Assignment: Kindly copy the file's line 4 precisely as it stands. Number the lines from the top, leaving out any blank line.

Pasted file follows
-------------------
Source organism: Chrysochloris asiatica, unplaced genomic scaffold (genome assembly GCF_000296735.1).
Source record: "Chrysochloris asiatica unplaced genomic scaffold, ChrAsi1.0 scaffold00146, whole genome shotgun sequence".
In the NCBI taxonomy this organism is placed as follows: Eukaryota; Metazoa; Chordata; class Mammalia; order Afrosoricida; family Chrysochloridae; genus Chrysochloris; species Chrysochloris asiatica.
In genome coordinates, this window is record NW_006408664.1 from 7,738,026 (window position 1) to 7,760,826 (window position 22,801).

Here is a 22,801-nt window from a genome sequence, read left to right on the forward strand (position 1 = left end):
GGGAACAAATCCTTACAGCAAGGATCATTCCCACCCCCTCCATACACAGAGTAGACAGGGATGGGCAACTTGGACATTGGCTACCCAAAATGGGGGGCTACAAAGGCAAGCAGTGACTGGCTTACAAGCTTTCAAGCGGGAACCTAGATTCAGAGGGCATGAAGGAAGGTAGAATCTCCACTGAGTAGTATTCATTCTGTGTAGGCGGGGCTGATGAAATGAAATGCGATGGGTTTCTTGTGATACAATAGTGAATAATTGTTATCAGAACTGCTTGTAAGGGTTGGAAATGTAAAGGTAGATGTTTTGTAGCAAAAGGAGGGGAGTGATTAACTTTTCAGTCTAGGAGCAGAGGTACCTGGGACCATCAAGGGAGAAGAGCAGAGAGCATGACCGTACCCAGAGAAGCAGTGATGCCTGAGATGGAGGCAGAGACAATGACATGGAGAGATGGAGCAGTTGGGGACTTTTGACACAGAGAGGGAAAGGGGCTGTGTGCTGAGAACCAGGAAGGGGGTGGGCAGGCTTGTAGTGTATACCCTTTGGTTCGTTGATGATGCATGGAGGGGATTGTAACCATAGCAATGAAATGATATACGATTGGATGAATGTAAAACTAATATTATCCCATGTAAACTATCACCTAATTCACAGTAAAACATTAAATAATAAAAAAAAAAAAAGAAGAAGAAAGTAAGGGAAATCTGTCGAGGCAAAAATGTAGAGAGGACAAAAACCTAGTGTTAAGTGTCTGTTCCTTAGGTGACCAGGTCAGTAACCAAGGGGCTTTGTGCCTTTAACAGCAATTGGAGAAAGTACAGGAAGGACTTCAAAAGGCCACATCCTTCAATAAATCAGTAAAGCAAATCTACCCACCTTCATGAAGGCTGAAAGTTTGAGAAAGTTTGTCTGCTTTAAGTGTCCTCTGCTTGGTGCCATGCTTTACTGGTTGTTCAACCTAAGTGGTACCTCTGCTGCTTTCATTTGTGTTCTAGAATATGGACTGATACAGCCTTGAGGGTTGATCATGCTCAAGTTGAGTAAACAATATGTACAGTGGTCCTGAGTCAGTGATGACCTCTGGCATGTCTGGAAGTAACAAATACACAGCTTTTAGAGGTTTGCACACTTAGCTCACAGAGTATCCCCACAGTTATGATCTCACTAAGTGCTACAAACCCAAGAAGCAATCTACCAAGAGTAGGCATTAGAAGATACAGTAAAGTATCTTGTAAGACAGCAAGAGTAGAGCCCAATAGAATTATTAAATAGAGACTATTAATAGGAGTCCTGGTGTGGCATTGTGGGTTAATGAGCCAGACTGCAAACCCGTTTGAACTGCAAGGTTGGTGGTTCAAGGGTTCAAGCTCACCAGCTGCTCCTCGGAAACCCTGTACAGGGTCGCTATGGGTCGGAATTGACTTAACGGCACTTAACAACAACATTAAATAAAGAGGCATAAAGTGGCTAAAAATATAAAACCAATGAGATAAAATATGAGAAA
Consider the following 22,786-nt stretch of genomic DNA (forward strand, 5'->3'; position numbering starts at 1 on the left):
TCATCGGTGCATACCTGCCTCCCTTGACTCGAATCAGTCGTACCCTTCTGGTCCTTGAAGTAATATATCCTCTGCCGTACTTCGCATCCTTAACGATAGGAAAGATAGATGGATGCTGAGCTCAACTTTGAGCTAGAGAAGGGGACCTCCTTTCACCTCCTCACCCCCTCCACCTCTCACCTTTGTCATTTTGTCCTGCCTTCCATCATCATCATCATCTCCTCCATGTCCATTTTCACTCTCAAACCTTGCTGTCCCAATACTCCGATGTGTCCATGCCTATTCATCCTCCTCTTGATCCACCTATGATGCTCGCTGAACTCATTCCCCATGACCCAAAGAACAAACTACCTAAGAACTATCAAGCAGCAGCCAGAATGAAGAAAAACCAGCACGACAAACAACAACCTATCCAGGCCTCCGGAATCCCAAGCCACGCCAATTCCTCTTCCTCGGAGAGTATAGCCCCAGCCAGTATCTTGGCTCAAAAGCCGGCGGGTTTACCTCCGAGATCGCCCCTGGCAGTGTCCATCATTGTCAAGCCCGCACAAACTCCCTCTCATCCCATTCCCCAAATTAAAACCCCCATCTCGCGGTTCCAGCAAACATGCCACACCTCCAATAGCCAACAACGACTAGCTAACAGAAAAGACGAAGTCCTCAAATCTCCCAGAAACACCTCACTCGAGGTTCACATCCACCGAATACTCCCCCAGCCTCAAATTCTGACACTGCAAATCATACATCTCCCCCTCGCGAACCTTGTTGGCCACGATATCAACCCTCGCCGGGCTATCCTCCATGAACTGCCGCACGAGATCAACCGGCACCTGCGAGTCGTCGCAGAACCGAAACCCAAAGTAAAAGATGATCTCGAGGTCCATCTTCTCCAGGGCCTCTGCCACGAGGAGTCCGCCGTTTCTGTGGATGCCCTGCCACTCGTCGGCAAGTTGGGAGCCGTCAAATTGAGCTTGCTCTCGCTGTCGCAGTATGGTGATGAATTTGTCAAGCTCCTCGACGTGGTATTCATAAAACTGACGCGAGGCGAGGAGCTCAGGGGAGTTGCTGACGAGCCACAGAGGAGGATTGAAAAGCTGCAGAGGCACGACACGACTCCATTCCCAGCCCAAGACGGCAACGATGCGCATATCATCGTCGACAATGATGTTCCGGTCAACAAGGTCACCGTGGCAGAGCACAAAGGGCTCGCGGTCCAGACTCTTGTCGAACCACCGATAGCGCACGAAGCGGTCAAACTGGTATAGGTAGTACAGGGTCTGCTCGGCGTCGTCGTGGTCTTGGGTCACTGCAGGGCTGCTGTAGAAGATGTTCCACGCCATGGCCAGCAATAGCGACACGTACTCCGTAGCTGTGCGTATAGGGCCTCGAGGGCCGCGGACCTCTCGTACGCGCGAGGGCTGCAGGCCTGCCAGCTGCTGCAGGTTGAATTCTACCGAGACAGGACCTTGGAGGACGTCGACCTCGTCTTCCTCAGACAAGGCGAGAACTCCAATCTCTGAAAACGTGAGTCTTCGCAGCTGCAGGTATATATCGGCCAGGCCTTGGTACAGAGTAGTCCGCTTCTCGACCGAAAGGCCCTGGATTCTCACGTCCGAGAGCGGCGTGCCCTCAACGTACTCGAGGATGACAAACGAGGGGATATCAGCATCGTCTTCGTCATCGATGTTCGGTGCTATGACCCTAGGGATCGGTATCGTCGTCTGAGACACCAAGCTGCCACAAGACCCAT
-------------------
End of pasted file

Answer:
In genome coordinates, this window is record NW_006408664.1 from 7,738,026 (window position 1) to 7,760,826 (window position 22,801).